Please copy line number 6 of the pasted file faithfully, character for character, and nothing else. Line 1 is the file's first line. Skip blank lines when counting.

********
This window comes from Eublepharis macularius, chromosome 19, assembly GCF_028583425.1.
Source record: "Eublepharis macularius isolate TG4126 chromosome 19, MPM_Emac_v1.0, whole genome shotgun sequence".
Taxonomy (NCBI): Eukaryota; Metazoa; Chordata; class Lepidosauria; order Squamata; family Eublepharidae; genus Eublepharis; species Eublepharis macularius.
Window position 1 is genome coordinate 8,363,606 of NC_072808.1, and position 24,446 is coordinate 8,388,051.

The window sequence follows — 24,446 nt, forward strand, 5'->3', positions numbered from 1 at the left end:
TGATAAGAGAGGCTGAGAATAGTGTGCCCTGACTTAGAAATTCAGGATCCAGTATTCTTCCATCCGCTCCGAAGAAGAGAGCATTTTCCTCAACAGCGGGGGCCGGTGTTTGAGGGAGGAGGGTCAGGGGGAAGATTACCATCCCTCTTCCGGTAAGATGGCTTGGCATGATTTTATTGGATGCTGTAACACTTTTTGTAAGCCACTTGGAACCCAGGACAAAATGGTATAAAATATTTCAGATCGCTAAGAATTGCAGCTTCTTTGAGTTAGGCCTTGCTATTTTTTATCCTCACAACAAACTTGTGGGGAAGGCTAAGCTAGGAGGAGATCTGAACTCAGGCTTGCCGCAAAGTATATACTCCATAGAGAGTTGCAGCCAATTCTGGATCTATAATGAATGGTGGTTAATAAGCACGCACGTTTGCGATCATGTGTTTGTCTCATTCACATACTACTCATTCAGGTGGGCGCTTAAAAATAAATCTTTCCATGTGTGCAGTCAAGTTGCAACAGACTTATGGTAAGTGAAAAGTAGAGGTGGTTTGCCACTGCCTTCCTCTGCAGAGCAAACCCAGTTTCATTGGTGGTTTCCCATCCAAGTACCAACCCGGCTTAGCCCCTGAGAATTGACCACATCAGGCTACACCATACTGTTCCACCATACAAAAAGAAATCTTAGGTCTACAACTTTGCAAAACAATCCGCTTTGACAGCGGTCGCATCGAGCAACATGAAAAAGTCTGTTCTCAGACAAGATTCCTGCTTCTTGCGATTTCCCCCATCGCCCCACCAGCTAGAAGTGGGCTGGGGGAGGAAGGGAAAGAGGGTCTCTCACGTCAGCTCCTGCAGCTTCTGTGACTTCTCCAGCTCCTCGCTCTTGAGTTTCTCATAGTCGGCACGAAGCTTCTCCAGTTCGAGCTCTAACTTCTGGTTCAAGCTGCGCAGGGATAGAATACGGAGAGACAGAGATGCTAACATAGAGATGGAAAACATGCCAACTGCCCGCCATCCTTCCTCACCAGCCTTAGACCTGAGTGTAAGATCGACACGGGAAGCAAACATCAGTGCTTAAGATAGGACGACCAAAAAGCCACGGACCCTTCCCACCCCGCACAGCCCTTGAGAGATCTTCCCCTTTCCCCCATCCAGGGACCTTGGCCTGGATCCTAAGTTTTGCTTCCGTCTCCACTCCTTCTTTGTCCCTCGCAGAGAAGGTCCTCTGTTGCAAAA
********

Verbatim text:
TGATAAGAGAGGCTGAGAATAGTGTGCCCTGACTTAGAAATTCAGGATCCAGTATTCTTCCATCCGCTCCGAAGAAGAGAGCATTTTCCTCAACAGCGGGGGCCGGTGTTTGAGGGAGGAGGGTCAGGGGGAAGATTACCATCCCTCTTCCGGTAAGATGGCTTGGCATGATTTTATTGGATGCTGTAACACTTTTTGTAAGCCACTTGGAACCCAGGACAAAATGGTATAAAATATTTCAGATCGCTAAGAATTGCAGCTTCTTTGAGTTAGGCCTTGCTATTTTTTATCCTCACAACAAACTTGTGGGGAAGGCTAAGCTAGGAGGAGATCTGAACTCAGGCTTGCCGCAAAGTATATACTCCATAGAGAGTTGCAGCCAATTCTGGATCTATAATGAATGGTGGTTAATAAGCACGCACGTTTGCGATCATGTGTTTGTCTCATTCACATACTACTCATTCAGGTGGGCGCTTAAAAATAAATCTTTCCATGTGTGCAGTCAAGTTGCAACAGACTTATGGTAAGTGAAAAGTAGAGGTGGTTTGCCACTGCCTTCCTCTGCAGAGCAAACCCAGTTTCATTGGTGGTTTCCCATCCAAGTACCAACCCGGCTTAGCCCCTGAGAATTGACCACATCAGGCTACACCATACTGTTCCACCATACAAAAAGAAATCTTAGGTCTACAACTTTGCAAAACAATCCGCTTTGACAGCGGTCGCATCGAGCAACATGAAAAAGTCTGTTCTCAGACAAGATTCCTGCTTCTTGCGATTTCCCCCATCGCCCCACCAGCTAGAAGTGGGCTGGGGGAGGAAGGGAAAGAGGGTCTCTCACGTCAGCTCCTGCAGCTTCTGTGACTTCTCCAGCTCCTCGCTCTTGAGTTTCTCATAGTCGGCACGAAGCTTCTCCAGTTCGAGCTCTAACTTCTGGTTCAAGCTGCGCAGGGATAGAATACGGAGAGACAGAGATGCTAACATAGAGATGGAAAACATGCCAACTGCCCGCCATCCTTCCTCACCAGCCTTAGACCTGAGTGTAAGATCGACACGGGAAGCAAACATCAGTGCTTAAGATAGGACGACCAAAAAGCCACGGACCCTTCCCACCCCGCACAGCCCTTGAGAGATCTTCCCCTTTCCCCCATCCAGGGACCTTGGCCTGGATCCTAAGTTTTGCTTCCGTCTCCACTCCTTCTTTGTCCCTCGCAGAGAAGGTCCTCTGTTGCAAAA